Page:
Why is play important

Being interested and supportive of a child’s play helps them to feel connected, valued and accepted. Having fun together during play time enables children to experience pleasure and joy.
Child learns through play

Play helps children develop social skills

Play is important for learning the social skills (including language and communication) that develop over time and will be the foundation for future relationships. 

Through play, children learn about:

  • the give and take of relationships with friends (negotiating)
  • how their behaviour can affect others and to develop empathy
  • how to lead and follow
  • repairing relationships.
Play helps children develop emotional skills

Through play, children can express their feelings, even before they have the words to say how they feel. Play also fosters imagination and becomes the basis for creativity in art or music or other ways of self-expression. These ways of personal expression can help people cope with feelings all their lives.

Play can also help children learn impulse control. They learn to think about what they want to do, to plan and to be patient. If they’re building a castle and get frustrated and knock it down, they have lost their castle. In these ways, children gradually learn they need to control their impulses to achieve what they want. 

Play is a way that children can work through and resolve problems

For example, a child whose family has separated may feel very anxious about what’s going to happen to them. These feelings and possibilities can be explored through play. The child can practise having two homes set up with two houses and different dolls. There’s no need for you to take part, but being near while the child plays shows support and acceptance.

Play helps children develop physical skills

Children like games that test their physical abilities (motor skills) – running, climbing, jumping and exploring. These games bring children happiness and build their confidence.

  • How do children play?

    As children grow, the way they play will change. Examples of play for children of different ages is below:

    Babies (birth to around 18 months)

    With babies you might try:

    • music, songs, gentle tapping on your baby’s tummy while you sing, bells or containers filled with different objects – these activities can help develop hearing and movement
    • objects of different sizes, colours and shapes to encourage a child to reach and grasp
    • sturdy furniture, balls, toys or boxes to get a child crawling, standing and walking
    • play with movement (for example, holding a baby while singing, swaying or gently dancing)
    • play with words, such as in simple rhymes, animal noises, books, blowing raspberries and playing peek-a-boo.
    Toddlers (around 18 months to three years)

    A toddler might enjoy: 

    • big and light things like cardboard boxes, buckets or blow-up balls to encourage them to run, build, push or drag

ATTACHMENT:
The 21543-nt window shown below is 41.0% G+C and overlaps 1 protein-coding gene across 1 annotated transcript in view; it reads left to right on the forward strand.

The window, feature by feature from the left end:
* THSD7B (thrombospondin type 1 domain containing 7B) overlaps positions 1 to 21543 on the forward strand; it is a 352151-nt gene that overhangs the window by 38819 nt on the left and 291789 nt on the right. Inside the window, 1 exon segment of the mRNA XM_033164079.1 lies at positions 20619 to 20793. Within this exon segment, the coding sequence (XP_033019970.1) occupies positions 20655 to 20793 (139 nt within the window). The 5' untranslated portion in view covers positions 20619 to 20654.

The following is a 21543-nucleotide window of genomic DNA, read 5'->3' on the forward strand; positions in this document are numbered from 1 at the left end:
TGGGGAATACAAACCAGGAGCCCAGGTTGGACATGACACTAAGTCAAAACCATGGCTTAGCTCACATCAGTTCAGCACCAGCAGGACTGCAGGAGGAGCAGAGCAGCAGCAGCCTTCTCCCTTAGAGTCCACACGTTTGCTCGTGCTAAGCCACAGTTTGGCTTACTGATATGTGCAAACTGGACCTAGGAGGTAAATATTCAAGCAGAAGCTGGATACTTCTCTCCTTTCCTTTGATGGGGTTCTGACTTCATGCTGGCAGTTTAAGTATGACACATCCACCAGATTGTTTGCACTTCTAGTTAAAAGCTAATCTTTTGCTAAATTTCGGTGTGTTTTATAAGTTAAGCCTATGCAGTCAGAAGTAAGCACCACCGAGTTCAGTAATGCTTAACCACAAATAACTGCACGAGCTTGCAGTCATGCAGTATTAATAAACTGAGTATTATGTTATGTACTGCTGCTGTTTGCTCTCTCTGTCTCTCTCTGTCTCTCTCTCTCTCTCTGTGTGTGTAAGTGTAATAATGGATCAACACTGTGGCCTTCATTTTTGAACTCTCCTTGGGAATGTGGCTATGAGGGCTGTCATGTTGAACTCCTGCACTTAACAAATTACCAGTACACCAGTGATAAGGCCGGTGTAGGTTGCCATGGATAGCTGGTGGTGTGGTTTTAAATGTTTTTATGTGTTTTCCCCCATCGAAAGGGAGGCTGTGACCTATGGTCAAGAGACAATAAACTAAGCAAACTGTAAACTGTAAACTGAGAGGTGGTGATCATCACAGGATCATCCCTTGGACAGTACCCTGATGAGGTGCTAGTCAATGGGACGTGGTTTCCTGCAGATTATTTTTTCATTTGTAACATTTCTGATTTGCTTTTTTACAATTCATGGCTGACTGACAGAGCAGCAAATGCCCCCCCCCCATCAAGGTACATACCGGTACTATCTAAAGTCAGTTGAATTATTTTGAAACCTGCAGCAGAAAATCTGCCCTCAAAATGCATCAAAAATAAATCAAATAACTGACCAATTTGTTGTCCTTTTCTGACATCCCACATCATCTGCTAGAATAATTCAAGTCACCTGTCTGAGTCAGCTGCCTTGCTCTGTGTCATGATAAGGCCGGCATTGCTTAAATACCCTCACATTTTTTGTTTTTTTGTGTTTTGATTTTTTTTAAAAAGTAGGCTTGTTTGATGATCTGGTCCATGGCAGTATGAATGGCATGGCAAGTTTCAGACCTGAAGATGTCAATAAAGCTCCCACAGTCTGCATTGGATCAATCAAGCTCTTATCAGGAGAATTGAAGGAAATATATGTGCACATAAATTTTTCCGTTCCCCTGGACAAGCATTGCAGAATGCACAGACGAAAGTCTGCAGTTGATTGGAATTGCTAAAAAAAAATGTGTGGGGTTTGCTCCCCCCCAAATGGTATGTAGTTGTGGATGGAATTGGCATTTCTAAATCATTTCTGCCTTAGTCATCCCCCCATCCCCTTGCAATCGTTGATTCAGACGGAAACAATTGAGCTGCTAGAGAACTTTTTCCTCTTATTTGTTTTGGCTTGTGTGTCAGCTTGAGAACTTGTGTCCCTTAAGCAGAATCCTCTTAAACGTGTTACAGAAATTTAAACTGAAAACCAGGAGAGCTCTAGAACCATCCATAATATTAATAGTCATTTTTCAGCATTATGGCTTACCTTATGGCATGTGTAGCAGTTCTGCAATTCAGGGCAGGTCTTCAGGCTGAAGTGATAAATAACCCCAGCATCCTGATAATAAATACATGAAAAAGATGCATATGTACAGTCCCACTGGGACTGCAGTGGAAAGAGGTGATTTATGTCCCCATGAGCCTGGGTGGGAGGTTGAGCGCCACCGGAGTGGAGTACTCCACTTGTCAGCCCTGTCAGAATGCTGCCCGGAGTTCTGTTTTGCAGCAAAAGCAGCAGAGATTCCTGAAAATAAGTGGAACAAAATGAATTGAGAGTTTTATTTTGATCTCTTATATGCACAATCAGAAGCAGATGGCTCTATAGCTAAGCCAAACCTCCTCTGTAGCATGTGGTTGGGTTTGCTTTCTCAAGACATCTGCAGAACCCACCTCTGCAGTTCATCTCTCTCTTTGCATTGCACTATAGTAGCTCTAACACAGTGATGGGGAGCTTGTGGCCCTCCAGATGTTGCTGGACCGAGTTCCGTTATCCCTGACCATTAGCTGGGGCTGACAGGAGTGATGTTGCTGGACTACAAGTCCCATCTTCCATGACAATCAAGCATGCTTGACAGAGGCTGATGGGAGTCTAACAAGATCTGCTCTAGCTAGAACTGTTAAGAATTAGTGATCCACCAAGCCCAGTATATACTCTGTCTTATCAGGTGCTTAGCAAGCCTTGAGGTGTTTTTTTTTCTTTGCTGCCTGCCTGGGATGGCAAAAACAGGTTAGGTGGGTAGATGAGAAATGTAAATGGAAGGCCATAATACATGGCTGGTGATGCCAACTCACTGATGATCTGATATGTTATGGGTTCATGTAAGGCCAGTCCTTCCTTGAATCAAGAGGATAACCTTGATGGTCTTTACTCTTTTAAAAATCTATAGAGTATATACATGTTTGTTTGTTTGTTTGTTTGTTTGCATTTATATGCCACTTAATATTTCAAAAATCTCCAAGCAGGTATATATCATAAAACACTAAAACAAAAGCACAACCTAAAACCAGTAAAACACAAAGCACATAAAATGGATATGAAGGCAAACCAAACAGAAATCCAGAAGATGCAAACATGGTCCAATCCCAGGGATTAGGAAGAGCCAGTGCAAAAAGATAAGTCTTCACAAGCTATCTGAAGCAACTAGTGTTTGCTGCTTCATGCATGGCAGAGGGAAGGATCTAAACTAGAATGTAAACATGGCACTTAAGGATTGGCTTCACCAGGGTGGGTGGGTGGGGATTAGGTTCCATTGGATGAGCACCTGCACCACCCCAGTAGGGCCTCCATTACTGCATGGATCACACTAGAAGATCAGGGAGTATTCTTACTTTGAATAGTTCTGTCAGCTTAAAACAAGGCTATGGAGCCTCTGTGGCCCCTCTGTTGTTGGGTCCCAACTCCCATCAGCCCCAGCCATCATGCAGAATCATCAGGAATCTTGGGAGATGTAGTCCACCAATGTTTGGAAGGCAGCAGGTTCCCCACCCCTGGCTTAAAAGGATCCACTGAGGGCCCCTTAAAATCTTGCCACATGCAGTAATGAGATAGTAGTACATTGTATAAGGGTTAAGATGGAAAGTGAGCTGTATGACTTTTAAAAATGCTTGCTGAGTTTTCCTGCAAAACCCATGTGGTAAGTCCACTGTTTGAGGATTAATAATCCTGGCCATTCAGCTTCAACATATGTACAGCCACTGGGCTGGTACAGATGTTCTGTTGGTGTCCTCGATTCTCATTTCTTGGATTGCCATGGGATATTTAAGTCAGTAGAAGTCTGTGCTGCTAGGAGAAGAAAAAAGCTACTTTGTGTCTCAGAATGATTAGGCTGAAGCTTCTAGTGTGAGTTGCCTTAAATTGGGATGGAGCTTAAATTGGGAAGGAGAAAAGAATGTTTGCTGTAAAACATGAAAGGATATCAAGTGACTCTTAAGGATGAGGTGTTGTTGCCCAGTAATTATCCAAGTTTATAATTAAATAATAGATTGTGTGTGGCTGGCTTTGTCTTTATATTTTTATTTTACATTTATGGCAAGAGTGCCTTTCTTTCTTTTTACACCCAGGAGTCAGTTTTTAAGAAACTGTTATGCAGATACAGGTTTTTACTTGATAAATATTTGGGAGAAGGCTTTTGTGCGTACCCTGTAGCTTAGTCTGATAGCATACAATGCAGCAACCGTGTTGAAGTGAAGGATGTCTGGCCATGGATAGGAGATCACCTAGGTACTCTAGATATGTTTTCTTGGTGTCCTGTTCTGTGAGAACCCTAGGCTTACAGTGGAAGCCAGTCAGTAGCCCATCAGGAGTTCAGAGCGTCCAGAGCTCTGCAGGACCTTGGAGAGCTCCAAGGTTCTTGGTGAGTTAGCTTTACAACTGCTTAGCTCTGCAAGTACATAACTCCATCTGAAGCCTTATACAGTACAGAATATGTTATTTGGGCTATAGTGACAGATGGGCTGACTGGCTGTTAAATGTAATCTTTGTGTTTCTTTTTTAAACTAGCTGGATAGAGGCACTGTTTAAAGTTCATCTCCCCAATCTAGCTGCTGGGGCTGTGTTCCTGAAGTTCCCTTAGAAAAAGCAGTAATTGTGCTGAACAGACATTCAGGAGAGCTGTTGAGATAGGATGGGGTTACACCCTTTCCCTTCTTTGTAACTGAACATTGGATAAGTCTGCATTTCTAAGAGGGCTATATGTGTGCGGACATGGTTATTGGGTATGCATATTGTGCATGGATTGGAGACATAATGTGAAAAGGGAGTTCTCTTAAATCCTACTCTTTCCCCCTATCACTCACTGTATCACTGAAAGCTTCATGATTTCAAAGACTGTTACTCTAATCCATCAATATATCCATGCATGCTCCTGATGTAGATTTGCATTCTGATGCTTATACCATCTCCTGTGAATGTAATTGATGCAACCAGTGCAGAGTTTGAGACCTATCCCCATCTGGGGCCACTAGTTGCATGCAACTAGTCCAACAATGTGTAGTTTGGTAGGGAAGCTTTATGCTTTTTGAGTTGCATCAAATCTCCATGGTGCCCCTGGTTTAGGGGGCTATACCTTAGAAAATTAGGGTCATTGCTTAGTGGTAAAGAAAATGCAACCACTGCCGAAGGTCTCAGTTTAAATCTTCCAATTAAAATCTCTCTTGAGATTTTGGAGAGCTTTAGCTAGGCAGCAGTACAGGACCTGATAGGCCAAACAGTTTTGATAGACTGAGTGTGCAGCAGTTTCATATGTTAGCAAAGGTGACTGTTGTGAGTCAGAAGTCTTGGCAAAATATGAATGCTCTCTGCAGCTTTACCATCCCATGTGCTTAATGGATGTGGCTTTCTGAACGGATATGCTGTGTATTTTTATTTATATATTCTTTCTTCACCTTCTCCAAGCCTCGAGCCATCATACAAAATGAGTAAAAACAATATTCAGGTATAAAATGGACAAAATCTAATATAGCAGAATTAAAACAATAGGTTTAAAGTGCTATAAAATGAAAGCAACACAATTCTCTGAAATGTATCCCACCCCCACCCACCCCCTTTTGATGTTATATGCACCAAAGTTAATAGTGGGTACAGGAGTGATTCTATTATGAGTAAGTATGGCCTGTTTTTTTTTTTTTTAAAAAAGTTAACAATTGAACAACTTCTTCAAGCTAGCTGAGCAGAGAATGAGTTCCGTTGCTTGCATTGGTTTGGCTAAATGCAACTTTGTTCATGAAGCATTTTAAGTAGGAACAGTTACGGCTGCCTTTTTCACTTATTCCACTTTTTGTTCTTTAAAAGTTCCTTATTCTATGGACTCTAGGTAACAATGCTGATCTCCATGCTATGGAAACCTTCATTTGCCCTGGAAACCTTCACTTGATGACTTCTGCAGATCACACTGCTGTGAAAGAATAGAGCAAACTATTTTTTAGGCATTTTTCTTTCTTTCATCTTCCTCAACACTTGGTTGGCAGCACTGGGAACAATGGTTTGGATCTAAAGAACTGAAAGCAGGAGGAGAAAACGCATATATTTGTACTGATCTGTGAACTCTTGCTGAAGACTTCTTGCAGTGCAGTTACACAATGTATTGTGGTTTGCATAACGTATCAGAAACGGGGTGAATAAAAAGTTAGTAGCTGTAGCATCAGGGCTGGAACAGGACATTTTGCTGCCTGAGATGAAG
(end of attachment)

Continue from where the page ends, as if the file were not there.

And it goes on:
• chalk, rope, music or containers can encourage jumping, kicking, stomping, stepping and running
    • hills, tunnels or nooks that encourage physical activities like crawling and exploringexperimenting with different sounds and rhythms (try singing, dancing and clapping along to music with your child).
    Preschool children (around three to five years)

    Ideas to get your preschooler’s mind and body going: 

    • Old milk containers, wooden spoons, empty pot plant containers, sticks, scrunched-up paper, plastic buckets, saucepans and old clothes are great for imaginative, unstructured play.
    • Simple jigsaw puzzles and matching games like animal dominoes help improve your child’s memory and concentration.
    • Playdough and clay help your child develop fine motor skills.
    • Favourite music or pots and pans are great for a dance concert or to make up music.
    • Balls and frisbees can encourage kicking, throwing or rolling. When encouraging your child to kick or throw, try to get them to use one side of their body, then the other.
    School-age children

    School-age children can have fun with the following objects and activities:

    • Furniture, linen, washing baskets, tents and boxes are great for building.
    • Home-made obstacle courses can get your child moving in different ways, directions and speeds.
    • Rhymes or games like “I spy with my little eye, something that begins with…” are great for word play and help develop literacy skills.
    • Simple cooking or food preparation like measuring, stirring and serving food is great for developing numeracy and everyday skills.
    • Your child’s own imagination – with imagination, your child can turn themselves into a favourite superhero or story character.If your child is interested, you could think about getting them into some sports or team activities for school-age children. Other possibilities include after-school or holiday art and craft activities.
  • References

    Ginsburg, K. R. (2007). The importance of play in promoting healthy child development and maintaining strong parent-child bonds. Pediatrics, 119(1), 182-191. Retrieved from https://pediatrics.aappublications.org/content/pediatrics/119/1/182.full.pdf.

    Isenberg, J. P., & Quisenberry, N. (2002). A position paper of the Association for Childhood Education International PLAY: Essential for all Children. Childhood Education, 79(1), 33-39. Retrieved from https://www.researchgate.net/publication/261685514_A_Position_Paper_of_the_

    Rushton, S., Juola-Rushton, A., & Larkin, E. (2010). Neuroscience, play and early childhood education: Connections, implications and assessment. Early Childhood Education Journal, 37(5), 351-361.

  • External links


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